Customer Loyalty
Industry Insight Series

In today’s world, there’s simply no way to overstate the importance of connecting to broadband. However, many rural communities are still underserved or unserved. To thrive, these communities need access to the same technology, and opportunities, as people living in densely populated areas.

As a service provider, you can connect those hard-to-reach customers, then grow and retain their loyalty for long-term return on investment.

How? When planning your network, keep these Three Pillars of Broadband Customer Loyalty in mind.

Pillar 1: Speed

Deployment – Broadband is an essential service and deploying fiber is an important, long-term community investment that deserves careful planning. To be sure you’re making the most of your investment, it’s critical to create a detailed action plan as early as possible.

Assess the project in person with specialists, like construction managers, local government leaders, and even members of the public. Consider every detail from labor constraints and truck rolls to traffic patterns and issues that matter to the community. Define your customer experiences and services you want to provide, and they should guide your network architecture and material decisions. Then choose the network architecture and products that will connect the most people quickly, efficiently, and with the best quality over time.

If you’re building in an area with competition, assess how you can be first to market and differentiate your company in the long run. Before you start construction, begin marketing to build awareness of your brand and service offerings and answer any questions or concerns to increase sign-ups.

Network – The Federal Communications Commission (FCC) standard for broadband speed was recently raised to 100 Mbps for download and 20 Mbps for upload, but many communities already receive 1 Gbps up/down and even multi-gig speeds connecting multiple devices throughout their homes and businesses. Plan ahead to ensure your customers’ expectations are met as bandwidth demand continues its explosive growth. This might also include plans for more capacity in the middle-mile.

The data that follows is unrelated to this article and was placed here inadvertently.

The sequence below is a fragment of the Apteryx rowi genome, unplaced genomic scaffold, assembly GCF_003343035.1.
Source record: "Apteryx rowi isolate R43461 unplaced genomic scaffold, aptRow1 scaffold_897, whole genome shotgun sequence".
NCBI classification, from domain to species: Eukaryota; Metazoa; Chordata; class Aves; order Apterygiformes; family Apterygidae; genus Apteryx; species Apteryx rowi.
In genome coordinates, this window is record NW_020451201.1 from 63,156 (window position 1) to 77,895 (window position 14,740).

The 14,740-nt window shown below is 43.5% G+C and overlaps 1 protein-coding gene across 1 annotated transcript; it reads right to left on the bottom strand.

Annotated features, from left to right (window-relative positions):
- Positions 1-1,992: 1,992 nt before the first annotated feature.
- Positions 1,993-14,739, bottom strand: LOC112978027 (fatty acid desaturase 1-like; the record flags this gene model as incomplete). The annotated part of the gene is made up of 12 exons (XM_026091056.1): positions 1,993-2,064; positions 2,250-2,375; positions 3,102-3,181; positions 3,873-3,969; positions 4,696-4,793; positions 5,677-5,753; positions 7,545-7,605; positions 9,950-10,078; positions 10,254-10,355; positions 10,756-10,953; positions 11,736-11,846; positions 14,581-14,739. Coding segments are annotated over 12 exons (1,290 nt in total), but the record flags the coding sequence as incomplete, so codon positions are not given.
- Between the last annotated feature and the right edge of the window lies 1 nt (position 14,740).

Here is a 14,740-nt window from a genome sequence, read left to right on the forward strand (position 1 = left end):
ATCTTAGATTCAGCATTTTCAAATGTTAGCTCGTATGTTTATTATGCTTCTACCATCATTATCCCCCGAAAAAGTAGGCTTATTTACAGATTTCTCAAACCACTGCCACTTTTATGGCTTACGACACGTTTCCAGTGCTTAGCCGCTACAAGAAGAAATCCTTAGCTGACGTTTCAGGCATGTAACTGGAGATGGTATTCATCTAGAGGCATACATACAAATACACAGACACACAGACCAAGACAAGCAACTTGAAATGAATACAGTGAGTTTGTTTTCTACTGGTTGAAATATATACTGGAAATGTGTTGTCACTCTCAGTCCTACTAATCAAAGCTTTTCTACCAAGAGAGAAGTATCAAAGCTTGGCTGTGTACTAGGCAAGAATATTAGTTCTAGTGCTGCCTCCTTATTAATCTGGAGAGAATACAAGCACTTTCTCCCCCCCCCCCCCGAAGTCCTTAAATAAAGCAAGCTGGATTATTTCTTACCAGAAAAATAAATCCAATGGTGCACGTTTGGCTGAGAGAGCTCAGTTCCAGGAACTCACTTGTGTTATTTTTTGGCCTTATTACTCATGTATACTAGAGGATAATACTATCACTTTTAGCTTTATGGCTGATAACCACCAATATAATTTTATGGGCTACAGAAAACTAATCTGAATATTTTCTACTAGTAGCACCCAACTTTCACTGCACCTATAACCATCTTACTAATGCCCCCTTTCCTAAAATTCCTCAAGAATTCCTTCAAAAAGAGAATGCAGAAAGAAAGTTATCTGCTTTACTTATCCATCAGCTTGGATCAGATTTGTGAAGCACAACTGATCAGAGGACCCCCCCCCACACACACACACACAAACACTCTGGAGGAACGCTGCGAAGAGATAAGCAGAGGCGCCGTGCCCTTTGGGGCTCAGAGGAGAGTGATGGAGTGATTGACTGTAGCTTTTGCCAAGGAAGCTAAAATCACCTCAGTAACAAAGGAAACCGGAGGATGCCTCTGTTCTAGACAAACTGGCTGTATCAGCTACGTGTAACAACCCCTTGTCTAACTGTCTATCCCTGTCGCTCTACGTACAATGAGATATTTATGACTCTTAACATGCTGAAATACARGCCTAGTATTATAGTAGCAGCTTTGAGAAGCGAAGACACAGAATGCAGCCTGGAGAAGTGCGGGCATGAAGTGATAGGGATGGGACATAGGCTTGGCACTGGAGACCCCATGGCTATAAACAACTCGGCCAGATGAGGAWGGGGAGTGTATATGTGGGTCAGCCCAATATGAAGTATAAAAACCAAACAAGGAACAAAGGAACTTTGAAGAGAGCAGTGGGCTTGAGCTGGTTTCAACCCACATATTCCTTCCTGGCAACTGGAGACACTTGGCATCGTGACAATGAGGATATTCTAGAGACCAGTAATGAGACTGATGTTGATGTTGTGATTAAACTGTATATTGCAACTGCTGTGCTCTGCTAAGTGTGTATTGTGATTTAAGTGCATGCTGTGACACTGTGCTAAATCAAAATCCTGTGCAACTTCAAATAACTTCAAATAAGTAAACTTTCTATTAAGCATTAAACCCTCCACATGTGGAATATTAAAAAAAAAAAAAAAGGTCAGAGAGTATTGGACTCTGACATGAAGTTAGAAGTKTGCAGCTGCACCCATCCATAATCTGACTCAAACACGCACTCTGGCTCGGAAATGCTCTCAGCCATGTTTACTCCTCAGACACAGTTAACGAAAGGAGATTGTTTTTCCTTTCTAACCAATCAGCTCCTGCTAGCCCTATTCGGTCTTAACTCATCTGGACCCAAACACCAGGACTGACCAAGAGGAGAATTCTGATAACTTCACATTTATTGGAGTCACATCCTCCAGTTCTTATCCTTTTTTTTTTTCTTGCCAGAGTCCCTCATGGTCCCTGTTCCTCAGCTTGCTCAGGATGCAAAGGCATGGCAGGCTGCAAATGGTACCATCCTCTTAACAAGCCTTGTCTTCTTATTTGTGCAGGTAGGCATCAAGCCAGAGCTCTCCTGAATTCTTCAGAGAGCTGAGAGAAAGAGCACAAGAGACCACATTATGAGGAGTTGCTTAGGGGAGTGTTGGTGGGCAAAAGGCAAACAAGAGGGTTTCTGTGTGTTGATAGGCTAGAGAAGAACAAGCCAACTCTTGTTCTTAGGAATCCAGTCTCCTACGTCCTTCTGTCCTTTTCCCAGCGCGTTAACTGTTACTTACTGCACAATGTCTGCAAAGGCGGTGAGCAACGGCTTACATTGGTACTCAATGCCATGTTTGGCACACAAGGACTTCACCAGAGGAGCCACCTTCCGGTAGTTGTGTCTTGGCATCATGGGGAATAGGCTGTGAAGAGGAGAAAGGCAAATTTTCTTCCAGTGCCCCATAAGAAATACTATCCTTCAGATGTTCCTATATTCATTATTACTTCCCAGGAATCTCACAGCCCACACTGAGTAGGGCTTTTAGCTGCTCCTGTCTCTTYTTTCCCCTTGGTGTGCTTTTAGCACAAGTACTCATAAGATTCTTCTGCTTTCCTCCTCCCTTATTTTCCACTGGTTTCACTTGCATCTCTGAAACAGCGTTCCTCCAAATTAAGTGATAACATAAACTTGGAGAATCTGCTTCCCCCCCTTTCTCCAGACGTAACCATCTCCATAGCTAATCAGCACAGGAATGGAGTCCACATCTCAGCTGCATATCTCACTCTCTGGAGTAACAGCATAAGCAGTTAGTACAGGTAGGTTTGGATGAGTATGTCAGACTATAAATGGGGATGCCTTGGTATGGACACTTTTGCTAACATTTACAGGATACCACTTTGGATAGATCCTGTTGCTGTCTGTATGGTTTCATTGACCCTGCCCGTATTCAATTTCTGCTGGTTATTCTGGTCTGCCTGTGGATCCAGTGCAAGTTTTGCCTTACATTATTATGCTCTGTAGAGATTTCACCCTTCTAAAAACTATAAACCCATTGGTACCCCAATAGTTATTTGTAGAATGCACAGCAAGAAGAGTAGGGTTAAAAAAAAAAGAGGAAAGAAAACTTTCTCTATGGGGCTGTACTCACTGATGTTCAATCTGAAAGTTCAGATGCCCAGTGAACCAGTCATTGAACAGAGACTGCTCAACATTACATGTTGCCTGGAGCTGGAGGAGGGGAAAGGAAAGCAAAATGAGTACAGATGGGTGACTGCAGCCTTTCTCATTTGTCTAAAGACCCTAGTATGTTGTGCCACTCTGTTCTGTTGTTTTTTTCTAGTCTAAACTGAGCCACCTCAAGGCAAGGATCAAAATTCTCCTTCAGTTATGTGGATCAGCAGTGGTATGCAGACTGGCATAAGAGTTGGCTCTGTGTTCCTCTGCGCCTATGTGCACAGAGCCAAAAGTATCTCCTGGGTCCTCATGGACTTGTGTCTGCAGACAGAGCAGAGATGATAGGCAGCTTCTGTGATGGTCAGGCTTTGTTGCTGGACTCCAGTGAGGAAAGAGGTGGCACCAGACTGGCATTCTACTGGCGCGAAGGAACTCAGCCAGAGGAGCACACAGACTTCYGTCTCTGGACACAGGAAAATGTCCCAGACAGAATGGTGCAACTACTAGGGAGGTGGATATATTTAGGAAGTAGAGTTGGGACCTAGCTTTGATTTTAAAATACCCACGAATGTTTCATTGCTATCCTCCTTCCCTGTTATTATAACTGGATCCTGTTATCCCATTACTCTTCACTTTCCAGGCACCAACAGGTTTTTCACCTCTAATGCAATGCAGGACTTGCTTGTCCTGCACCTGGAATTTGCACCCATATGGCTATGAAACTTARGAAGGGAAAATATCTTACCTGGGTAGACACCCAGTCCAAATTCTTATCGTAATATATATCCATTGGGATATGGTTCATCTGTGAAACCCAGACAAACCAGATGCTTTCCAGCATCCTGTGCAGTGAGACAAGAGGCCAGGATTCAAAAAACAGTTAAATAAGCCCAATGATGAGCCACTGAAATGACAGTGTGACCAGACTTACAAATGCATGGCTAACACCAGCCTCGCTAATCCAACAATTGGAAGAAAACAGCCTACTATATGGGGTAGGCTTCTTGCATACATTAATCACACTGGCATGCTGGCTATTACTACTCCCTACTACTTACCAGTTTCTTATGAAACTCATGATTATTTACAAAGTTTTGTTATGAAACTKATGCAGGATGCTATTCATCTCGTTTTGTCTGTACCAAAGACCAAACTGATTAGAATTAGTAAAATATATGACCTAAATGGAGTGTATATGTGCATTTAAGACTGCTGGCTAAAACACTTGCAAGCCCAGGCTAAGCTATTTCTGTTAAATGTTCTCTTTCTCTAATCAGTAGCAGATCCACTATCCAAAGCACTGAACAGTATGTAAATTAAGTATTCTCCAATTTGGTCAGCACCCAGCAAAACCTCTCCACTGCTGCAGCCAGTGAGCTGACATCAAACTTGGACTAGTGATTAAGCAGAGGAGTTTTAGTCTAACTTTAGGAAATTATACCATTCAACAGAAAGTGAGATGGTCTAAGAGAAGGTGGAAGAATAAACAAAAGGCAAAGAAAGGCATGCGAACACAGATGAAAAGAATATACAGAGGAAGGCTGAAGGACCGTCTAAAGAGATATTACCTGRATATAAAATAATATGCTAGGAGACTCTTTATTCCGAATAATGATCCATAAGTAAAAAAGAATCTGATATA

Repair – An internet connection is no longer a question of convenience. It’s become an essential service, like electricity and water. From missed deadlines to healthcare concerns, customers require reliable service, and government entities are mandating up-time standards. Reducing your mean time to repair (MTTR) will become more and more critical over time.

Pillar 2: Reliability

To build loyalty and retain customers over the life of your network, you’ll need to factor in 24/7 reliability at every stage of operation.

Aerial or buried?

No matter where you place your cables, the unexpected will happen. However, the choices you make will affect long-term reliability and lifetime network costs. Carefully assess an area’s particular needs and challenges, including weather, terrain, etc. to optimize cable placement.

Accurate recordkeeping.

If a cable does get damaged, you’ll want to quickly identify the issue, the number of customers affected, and prioritize your response. Detailed records will help you restore service quickly and cost effectively.

Build for resiliency.

No matter how well you build your network, it will face challenges and outages from storms, construction mishaps, etc. It’s important to create a detailed recovery plan and revisit it every year to make sure it’s still accurate, efficient, and effective. Utilize tools and processes that can help you identify and mobilize your repair teams efficiently to minimize downtime. Building redundancy into critical systems is also crucial to reducing the risk of downtime.

Pillar 3: Adaptability

Forbes declared 2024  “The Year of Vision” with bandwidth-heavy devices and systems, like VR headsets, AI-powered spatial wearables, and Large Vision Models (LVMs) making significant strides. It can be difficult to predict what tomorrow’s bandwidth needs will be, as the landscape seems to change daily. But one thing is certain: demand will continue to grow, and you will need to adapt your network to ensure your customer’s needs and expectations are met seamlessly.

There are two simple and highly cost-effective ways to better ensure adaptability. The first is carefully planning slack into the network. The second is allocating plenty of spare fiber in your cables and spare ports in your terminals and housings. That will give you even more flexibility for population growth and for business opportunities for you and the community.

Build for Success: Theirs, and Yours

If you design and build your network with speed, reliability, and adaptability in mind at every stage, you’ll help ensure success for your business and the communities that rely on you to stay connected to this essential service.

If you missed our webinar Building Broadband Customer Loyalty for Long-Term ROI,” you can watch it here.

This series features insight into important broadband industry issues from industry leaders.

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